How Emotional Hunger Causes Weight Regain After WLSMarch 4, 2020
“Surgery fixed my stomach, but it didn’t fix my head or my heart.”
This is what so many weight loss surgery clients share with me.
At first, it almost seems easy. You’re eating small volumes of food, and you might even struggle to get in everything you’re supposed to. The weight is falling off, and you feel great! Many people refer to this first year after surgery as the “honeymoon period.” Unfortunately, the honeymoon doesn’t last forever.
The Struggle with Food Cravings
The reality is that if you struggled with cravings, binge eating, and emotional eating before surgery, you will likely struggle after surgery - and it might be even more complicated.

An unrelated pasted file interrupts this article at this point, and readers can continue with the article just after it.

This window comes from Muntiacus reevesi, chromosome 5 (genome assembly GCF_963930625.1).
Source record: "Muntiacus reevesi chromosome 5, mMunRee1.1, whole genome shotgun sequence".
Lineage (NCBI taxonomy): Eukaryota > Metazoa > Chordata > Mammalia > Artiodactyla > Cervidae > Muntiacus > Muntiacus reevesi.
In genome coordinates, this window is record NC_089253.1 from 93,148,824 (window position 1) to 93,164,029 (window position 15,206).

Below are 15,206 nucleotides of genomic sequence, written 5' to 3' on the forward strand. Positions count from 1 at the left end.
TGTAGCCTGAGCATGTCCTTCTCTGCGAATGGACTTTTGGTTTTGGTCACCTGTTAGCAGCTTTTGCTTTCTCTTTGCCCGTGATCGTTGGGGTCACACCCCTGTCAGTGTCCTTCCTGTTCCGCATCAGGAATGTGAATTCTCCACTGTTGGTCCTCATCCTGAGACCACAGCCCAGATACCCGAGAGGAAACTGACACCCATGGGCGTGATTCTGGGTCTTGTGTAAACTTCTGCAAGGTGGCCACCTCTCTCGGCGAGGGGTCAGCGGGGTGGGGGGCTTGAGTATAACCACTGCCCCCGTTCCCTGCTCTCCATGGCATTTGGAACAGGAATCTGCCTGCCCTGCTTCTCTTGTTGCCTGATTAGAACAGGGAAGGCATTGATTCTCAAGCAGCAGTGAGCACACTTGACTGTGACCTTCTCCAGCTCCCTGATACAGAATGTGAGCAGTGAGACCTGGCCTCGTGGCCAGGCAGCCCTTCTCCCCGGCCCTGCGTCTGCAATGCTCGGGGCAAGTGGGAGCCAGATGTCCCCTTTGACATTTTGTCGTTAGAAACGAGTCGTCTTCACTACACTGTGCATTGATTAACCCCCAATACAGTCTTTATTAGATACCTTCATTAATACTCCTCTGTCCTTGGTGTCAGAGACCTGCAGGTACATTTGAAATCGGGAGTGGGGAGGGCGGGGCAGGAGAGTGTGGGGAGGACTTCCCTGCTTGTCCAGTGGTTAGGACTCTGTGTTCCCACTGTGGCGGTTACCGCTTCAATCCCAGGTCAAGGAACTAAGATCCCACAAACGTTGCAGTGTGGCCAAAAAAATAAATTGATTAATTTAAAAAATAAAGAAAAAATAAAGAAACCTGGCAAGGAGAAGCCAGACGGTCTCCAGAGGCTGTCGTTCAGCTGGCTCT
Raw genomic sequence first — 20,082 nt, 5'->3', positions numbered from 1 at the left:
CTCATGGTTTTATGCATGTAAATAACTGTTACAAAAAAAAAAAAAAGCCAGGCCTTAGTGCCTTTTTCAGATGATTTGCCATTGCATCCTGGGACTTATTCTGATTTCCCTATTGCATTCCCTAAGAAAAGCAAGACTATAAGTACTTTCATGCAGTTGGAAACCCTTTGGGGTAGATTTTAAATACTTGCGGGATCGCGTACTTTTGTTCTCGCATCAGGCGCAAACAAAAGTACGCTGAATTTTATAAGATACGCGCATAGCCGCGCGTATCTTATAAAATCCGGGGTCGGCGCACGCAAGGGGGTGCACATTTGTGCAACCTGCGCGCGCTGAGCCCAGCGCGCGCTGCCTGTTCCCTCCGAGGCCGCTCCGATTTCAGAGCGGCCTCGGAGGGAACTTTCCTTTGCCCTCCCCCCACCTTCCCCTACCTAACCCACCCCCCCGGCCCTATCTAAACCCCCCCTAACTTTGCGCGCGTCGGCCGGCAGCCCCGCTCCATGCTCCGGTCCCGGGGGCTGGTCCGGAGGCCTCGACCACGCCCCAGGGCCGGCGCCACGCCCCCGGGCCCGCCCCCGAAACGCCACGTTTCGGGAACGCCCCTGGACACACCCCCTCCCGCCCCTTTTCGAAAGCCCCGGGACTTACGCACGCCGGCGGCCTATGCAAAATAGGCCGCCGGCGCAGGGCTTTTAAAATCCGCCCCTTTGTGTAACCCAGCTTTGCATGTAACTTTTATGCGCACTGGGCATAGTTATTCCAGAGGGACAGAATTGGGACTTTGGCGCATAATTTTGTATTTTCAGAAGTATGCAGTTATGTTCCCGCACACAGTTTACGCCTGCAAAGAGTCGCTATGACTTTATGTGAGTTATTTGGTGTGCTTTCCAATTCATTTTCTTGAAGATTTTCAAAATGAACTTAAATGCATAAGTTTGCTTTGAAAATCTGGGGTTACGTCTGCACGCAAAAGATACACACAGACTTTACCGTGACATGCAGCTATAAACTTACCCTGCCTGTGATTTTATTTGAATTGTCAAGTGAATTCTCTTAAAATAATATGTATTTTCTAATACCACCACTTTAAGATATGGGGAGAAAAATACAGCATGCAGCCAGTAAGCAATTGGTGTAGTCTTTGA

We use food for so many reasons other than hunger. We eat when we’re sad. We eat when we’re lonely. We eat when we’re stressed or overwhelmed. We eat to celebrate and reward ourselves.
And there is a reason for this.
Many foods, especially those “comfort foods,” affect your brain chemistry in very real ways, making it nearly impossible to resist them.
Here’s how it works . . .
Whenever you eat or drink any type of carb such as bread, cereal, rice, pasta, cookies, candy, cake, soda, pizza, potatoes, ice cream, and so on, the food or beverage is digested in your gut and turned into sugar. This sugar is then transported to your blood, where it’s called blood glucose. It is supposed to be used as fuel for your body, but it can also be used to hijack your brain chemistry.
The 2 Pathways for Sugar and the Brain
A couple of pathways exist in our bodies that allow this to happen:
- Serotonin: The first one involves the serotonin response. When your blood sugars are elevated, your pancreas is triggered to release insulin. This sugar/insulin combination indirectly raises the levels of serotonin in your brain. Serotonin is a neurotransmitter that helps you feel calm and happy.